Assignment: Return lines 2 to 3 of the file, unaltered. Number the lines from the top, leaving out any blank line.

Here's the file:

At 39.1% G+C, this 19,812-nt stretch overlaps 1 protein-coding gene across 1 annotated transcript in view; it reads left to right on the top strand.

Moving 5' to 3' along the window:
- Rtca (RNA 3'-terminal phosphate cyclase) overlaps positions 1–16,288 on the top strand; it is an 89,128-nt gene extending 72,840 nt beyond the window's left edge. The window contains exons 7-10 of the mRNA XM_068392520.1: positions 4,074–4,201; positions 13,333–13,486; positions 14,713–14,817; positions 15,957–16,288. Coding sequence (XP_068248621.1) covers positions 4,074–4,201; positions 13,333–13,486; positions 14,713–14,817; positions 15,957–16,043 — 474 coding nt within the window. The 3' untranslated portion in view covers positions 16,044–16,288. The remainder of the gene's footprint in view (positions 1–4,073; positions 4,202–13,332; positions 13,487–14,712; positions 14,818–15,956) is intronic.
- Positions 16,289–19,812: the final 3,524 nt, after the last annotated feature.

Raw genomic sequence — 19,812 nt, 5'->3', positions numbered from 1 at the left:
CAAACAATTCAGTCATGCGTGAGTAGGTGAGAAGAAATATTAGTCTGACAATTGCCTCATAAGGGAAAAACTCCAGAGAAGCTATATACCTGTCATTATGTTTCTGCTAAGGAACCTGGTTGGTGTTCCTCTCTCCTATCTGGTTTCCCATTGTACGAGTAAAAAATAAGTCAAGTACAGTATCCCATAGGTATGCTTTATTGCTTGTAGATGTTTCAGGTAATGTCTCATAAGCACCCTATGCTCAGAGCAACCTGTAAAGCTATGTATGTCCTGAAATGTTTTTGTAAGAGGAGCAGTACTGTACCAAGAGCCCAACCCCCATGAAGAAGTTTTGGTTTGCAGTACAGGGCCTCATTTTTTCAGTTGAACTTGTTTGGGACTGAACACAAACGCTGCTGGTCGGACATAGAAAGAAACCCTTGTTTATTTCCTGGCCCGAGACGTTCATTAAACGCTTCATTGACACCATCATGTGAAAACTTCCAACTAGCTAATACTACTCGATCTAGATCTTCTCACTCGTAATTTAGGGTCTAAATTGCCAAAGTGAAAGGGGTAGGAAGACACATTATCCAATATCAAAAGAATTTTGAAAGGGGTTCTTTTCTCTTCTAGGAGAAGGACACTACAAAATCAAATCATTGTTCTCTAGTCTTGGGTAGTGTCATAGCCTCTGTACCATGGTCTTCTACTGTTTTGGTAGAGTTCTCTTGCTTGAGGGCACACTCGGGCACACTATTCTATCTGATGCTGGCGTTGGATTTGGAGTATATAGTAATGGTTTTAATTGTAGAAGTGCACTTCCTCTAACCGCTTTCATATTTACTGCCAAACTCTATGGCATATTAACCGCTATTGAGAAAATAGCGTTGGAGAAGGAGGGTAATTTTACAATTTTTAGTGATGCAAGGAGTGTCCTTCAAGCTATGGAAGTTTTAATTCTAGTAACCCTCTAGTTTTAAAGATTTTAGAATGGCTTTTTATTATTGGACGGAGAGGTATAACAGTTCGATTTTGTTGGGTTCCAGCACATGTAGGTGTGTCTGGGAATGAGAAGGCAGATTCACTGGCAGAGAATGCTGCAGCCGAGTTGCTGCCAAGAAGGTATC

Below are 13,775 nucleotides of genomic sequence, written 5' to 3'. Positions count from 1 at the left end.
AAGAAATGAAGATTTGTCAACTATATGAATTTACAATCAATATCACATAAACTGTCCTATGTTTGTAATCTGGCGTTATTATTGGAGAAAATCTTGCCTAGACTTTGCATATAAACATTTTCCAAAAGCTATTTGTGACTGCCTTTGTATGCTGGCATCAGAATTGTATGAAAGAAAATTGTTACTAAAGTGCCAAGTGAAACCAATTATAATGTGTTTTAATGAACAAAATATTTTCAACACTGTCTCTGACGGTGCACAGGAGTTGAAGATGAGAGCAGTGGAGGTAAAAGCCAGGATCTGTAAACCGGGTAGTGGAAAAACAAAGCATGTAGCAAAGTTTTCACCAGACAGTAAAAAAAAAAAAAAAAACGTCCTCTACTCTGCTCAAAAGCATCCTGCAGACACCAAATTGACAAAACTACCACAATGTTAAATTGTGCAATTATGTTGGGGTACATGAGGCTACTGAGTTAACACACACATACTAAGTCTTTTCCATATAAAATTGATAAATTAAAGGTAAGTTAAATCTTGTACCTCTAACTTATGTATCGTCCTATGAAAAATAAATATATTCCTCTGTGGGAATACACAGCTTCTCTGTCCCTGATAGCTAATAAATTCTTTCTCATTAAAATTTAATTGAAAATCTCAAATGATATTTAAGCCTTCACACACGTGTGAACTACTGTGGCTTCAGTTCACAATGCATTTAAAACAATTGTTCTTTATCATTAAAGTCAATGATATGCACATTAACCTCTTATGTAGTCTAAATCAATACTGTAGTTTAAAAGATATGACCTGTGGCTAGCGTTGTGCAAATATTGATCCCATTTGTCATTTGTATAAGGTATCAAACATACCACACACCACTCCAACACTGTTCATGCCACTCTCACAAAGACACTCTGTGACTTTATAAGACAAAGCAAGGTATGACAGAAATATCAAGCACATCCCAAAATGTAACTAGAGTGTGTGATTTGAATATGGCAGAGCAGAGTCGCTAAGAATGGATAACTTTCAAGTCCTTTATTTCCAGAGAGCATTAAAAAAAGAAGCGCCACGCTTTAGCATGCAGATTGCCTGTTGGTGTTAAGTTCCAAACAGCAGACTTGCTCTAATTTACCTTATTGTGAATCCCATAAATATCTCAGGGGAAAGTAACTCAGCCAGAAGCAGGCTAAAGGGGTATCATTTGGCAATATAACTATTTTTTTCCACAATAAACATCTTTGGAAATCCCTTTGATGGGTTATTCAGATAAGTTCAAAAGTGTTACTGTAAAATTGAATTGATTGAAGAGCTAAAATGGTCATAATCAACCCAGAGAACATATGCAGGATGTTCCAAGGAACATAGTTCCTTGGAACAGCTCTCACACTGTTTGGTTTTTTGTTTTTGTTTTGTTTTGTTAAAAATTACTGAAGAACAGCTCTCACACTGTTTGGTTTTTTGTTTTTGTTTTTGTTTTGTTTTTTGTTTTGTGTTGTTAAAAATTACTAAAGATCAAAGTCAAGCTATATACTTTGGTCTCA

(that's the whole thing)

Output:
Moving 5' to 3' along the window:
- Rtca (RNA 3'-terminal phosphate cyclase) overlaps positions 1–16,288 on the top strand; it is an 89,128-nt gene extending 72,840 nt beyond the window's left edge. The window contains exons 7-10 of the mRNA XM_068392520.1: positions 4,074–4,201; positions 13,333–13,486; positions 14,713–14,817; positions 15,957–16,288. Coding sequence (XP_068248621.1) covers positions 4,074–4,201; positions 13,333–13,486; positions 14,713–14,817; positions 15,957–16,043 — 474 coding nt within the window. The 3' untranslated portion in view covers positions 16,044–16,288. The remainder of the gene's footprint in view (positions 1–4,073; positions 4,202–13,332; positions 13,487–14,712; positions 14,818–15,956) is intronic.